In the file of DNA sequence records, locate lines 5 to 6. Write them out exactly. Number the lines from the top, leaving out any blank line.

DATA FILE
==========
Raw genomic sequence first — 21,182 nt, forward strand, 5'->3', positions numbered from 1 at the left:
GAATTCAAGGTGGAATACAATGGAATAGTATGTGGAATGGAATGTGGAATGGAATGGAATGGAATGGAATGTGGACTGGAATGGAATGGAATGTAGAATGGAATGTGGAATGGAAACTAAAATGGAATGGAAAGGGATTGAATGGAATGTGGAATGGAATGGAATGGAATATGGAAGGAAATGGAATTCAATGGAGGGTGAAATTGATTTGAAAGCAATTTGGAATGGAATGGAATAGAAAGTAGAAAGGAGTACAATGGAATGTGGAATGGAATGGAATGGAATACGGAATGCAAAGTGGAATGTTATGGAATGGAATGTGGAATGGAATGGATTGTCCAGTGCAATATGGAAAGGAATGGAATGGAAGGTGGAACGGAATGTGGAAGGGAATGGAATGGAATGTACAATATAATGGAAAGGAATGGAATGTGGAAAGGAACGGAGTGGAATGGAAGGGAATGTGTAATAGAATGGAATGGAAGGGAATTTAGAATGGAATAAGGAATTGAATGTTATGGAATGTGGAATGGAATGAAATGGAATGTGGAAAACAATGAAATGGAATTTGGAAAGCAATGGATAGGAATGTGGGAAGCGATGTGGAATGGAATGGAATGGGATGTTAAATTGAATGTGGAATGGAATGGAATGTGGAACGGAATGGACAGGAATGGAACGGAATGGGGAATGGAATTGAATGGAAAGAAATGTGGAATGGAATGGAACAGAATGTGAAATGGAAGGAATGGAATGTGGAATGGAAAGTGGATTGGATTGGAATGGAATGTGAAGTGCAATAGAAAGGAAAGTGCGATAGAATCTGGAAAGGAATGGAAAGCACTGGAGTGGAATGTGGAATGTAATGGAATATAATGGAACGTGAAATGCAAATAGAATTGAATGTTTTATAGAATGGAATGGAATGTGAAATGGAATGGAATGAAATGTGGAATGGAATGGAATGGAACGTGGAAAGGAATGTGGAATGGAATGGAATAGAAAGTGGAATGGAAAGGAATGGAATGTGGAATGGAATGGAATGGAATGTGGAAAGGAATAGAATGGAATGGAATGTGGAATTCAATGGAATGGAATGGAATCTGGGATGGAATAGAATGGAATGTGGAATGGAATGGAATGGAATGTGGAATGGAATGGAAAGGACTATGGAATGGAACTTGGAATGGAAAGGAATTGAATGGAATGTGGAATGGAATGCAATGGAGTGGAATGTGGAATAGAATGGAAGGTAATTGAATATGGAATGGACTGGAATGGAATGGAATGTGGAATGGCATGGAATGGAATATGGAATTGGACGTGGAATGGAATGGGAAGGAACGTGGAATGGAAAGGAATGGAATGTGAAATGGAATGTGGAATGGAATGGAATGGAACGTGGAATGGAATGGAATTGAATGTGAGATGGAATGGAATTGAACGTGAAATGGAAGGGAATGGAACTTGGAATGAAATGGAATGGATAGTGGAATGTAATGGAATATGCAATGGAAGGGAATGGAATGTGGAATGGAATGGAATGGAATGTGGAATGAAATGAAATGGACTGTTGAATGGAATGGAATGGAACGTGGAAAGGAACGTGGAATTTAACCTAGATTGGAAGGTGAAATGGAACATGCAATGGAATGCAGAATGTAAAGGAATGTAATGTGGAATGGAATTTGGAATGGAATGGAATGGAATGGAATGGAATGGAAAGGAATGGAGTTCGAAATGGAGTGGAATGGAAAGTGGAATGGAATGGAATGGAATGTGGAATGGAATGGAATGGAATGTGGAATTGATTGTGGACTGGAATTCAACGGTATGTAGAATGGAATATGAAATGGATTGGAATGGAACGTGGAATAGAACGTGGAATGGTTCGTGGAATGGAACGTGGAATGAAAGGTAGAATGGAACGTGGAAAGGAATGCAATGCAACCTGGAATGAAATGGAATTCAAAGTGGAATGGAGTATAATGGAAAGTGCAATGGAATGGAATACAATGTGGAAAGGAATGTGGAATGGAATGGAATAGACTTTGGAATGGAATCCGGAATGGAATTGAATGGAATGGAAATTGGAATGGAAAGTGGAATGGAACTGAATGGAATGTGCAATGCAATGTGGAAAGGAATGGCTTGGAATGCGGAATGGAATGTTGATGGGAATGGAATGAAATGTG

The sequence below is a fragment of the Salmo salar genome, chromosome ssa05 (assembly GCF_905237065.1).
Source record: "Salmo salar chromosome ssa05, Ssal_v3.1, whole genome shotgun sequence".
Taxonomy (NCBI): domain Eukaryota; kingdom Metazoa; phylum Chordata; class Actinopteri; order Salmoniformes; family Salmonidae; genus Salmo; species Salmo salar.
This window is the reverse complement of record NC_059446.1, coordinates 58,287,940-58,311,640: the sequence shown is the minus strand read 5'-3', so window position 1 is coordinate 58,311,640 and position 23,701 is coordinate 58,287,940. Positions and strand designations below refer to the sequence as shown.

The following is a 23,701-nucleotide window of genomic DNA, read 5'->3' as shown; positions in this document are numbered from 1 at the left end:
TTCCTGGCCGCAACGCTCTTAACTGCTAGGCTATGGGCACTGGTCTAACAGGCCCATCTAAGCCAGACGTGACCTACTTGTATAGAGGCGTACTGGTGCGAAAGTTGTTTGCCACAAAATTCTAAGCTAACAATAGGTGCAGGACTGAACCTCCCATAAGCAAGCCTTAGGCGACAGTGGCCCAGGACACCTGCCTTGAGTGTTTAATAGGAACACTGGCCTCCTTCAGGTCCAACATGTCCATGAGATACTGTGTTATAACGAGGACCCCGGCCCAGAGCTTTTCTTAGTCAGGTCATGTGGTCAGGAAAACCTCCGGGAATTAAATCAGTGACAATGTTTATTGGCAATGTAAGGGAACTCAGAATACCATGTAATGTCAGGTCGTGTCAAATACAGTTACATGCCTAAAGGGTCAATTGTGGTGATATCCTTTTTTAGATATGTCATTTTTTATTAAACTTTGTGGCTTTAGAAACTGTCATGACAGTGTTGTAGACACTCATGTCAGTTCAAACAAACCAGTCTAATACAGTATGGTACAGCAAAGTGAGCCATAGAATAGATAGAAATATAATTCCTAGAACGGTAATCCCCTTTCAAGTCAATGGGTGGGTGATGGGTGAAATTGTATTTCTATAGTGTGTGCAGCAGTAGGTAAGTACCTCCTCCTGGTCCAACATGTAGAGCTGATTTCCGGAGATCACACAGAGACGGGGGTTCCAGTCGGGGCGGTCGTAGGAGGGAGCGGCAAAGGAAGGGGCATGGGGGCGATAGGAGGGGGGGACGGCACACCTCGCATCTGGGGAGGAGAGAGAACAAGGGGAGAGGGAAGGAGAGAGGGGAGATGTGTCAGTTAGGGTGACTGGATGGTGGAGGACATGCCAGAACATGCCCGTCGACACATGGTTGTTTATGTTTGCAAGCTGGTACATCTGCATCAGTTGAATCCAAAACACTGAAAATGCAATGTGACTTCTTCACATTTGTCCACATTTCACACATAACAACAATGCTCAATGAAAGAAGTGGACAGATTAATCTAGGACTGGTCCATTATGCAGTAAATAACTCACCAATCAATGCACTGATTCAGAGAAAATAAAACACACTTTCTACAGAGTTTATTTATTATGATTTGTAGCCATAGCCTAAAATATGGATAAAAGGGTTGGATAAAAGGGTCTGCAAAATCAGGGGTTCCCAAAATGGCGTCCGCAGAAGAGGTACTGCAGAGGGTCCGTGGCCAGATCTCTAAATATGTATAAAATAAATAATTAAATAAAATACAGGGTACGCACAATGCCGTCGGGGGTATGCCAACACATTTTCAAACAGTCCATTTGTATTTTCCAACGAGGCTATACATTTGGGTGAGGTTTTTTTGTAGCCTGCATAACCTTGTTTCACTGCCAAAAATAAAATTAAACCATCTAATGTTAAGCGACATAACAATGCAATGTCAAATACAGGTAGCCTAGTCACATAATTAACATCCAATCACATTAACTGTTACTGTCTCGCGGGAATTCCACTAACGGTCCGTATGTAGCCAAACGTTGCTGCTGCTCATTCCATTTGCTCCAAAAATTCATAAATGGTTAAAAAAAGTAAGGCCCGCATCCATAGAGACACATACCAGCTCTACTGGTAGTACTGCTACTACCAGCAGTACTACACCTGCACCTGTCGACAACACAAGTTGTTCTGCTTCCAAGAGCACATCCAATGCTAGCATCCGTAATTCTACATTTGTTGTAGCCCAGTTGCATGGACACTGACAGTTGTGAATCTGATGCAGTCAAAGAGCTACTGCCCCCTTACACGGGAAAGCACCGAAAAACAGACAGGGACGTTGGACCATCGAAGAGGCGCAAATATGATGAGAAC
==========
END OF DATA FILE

Taxonomy (NCBI): domain Eukaryota; kingdom Metazoa; phylum Chordata; class Actinopteri; order Salmoniformes; family Salmonidae; genus Salmo; species Salmo salar.
This window is the reverse complement of record NC_059446.1, coordinates 58,287,940-58,311,640: the sequence shown is the minus strand read 5'-3', so window position 1 is coordinate 58,311,640 and position 23,701 is coordinate 58,287,940. Positions and strand designations below refer to the sequence as shown.